In order to do my part to stand against inequality i have ordered an @EE Hope United shirt. This goes towards a good cause so lets fight inequality together. Lets make sexism #NotHerProblem #HopeUnited pic.twitter.com/s1qvXms6Tb
— David (@david12mann) July 4, 2022
(cont) And with the new EE #HopeUnited shirt, we're able to a very important story as each shirt is unique to the hate and hope the player has received online. See how we did it #HopeBeatsHate Go to https://t.co/gDfT9ImYqc pic.twitter.com/3yDJlreFqZ
— Mat Sears (@matsears) July 4, 2022
“While the majority will be rightly giving their support to the athletes competing in the Women’s Euros this summer, there will be the vocal minority trying to denounce and discredit the women’s game,” said EE CEO Marc Allera. “Now, more than ever, it is imperative we come together to champion hope over hate, placing the onus on men to own the problem: this is why EE Hope United will continue to help shape a safer online world, giving others the confidence and knowhow to help call out and put a stop to online sexist hate.”
Hope United squad member and England Lioness Lucy Bronze added: “As women footballers, the sad truth is that we now expect sexist abuse on a near daily basis: it has not only become an inescapable part of the game, but of a woman’s life in the public eye. But it shouldn’t be this way. This is why we are asking men to be allies of women this summer and help stamp out sexism online. It’s great to see so many from the men’s game join the squad: it gives me confidence that we can make a difference.”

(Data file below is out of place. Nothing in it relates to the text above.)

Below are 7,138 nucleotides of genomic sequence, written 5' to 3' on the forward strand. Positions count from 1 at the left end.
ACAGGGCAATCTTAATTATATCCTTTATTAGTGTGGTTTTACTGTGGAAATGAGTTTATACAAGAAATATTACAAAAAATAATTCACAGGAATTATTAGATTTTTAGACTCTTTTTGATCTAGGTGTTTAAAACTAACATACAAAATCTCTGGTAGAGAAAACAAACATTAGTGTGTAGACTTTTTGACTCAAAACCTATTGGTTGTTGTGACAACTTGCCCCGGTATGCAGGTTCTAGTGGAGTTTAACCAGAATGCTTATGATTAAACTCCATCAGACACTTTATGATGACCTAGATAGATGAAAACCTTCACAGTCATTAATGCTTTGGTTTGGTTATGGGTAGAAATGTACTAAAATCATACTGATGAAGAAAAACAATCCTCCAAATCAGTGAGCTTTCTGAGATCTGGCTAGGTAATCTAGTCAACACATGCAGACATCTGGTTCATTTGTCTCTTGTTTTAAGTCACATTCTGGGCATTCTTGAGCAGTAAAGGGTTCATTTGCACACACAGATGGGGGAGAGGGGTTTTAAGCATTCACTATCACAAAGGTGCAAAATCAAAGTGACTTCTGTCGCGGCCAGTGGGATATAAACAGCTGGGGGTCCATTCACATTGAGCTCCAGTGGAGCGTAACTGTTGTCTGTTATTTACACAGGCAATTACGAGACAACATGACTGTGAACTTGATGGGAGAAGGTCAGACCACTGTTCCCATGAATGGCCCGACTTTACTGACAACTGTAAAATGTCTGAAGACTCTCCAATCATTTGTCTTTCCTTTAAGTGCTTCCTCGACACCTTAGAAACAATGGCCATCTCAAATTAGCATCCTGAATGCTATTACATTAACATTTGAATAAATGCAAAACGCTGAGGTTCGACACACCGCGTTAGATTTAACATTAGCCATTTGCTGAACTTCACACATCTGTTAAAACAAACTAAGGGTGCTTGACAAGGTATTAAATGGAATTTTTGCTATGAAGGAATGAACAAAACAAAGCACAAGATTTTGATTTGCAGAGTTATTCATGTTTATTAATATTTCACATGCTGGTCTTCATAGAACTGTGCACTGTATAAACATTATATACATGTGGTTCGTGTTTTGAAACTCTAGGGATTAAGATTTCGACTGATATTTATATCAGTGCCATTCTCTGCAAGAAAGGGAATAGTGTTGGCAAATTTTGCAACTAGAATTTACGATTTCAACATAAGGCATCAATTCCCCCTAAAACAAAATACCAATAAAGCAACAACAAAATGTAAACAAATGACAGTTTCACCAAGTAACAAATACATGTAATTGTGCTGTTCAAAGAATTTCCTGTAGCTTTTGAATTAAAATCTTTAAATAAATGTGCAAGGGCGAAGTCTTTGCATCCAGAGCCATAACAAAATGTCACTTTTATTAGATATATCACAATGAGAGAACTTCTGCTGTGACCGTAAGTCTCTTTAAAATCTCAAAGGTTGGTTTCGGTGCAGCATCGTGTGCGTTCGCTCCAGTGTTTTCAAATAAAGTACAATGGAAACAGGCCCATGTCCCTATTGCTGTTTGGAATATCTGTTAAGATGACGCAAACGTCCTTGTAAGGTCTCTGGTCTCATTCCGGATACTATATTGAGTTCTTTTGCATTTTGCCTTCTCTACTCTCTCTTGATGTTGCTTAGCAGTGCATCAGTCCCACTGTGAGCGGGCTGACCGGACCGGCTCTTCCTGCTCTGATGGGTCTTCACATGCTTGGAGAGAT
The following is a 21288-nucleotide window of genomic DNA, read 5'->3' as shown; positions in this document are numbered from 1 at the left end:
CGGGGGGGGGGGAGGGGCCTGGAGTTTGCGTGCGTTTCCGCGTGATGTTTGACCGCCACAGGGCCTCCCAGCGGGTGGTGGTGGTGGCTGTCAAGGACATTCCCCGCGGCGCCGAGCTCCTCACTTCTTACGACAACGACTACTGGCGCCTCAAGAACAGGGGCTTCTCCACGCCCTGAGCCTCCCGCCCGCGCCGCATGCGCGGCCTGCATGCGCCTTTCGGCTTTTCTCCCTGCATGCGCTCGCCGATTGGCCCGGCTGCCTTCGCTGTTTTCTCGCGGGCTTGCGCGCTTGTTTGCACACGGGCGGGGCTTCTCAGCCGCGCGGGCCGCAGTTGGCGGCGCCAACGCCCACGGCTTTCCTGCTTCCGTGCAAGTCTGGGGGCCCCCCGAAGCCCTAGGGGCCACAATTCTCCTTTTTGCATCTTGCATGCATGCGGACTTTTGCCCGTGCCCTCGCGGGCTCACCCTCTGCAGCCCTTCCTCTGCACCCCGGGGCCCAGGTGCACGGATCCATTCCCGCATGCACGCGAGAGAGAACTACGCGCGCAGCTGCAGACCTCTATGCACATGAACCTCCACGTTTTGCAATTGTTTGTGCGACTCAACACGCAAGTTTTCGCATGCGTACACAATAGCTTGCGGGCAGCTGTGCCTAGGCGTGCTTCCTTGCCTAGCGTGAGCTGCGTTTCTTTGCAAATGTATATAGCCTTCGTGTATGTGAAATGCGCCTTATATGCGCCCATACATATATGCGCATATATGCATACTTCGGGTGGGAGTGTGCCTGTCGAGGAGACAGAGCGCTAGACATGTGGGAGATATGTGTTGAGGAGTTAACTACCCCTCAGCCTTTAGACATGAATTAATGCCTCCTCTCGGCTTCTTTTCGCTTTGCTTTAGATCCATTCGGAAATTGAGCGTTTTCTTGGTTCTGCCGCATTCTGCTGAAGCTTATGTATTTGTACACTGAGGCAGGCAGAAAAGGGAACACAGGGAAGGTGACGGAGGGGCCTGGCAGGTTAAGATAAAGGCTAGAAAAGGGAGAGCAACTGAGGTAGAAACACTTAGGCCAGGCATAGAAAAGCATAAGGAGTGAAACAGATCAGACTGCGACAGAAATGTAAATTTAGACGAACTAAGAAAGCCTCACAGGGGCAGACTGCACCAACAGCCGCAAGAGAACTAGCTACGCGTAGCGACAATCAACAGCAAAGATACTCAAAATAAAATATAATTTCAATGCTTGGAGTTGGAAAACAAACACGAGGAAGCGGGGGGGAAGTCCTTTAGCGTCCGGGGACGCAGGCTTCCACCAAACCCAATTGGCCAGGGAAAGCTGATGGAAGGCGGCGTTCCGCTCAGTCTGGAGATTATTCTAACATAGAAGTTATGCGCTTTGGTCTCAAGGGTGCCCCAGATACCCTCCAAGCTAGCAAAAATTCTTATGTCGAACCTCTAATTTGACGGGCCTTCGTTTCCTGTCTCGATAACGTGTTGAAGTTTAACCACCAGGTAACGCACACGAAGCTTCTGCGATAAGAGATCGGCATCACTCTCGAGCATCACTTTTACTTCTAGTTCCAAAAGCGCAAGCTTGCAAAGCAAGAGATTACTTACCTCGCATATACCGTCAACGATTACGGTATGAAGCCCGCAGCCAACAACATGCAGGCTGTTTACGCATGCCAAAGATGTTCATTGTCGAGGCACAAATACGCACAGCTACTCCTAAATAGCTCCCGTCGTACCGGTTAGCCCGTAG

Gareth Southgate commented: “The simple fact is that men can do better. Sexism and misogyny are deplorable in any space and EE’s Hope United will make men aware that they are uniquely positioned to help bring it to an end: not only by monitoring their own behaviour but that of others and, when possible, calling it out and putting a stop to it.”
The July 2022 initiative followed on from a recent YouGov survey, commissioned by EE, revealed that 52% of the UK public don’t feel the internet is a safe space for women, and 60% of the UK believe that not enough is being done to tackle online and offline misogyny. Furthermore, nearly half (46%) of people who have seen or experienced online sexism didn’t do anything about it, while 63% of UK males feel men are more responsible than women for misogynistic behaviour online, compared to 70% of women.
The ‘Women’s EUROs Online Misogyny Report 2022; was researched via a sample size of 4417 UK adults and conducted between 4 and 6 April 2022 by YouGov on behalf of Saatchi & Saatchi.
It also picked up from where the previous, inaugural EE Hope United work left off back in 2021 which leveraged the men’s UEFA European Championships.
Hope United aims to tackle all forms of online hate though support for change and educating the nation on how to protect themselves online and be good digital citizens.
Hope United is part of BT’s umbrella ‘Skills for Tomorrow’s ambitious target to reach 25 million people with the skills they need to make the most of life in the digital world by 2025 and sits under BT’s ‘Connect for Good’ mission to help more people across the UK have the skills they need to stay connected and tackle the digital divide.
As lead partner of the four home nation football associations, EE is committed to providing new opportunities to promote digital and skills initiatives while encouraging a new generation of girls and women to participate in football.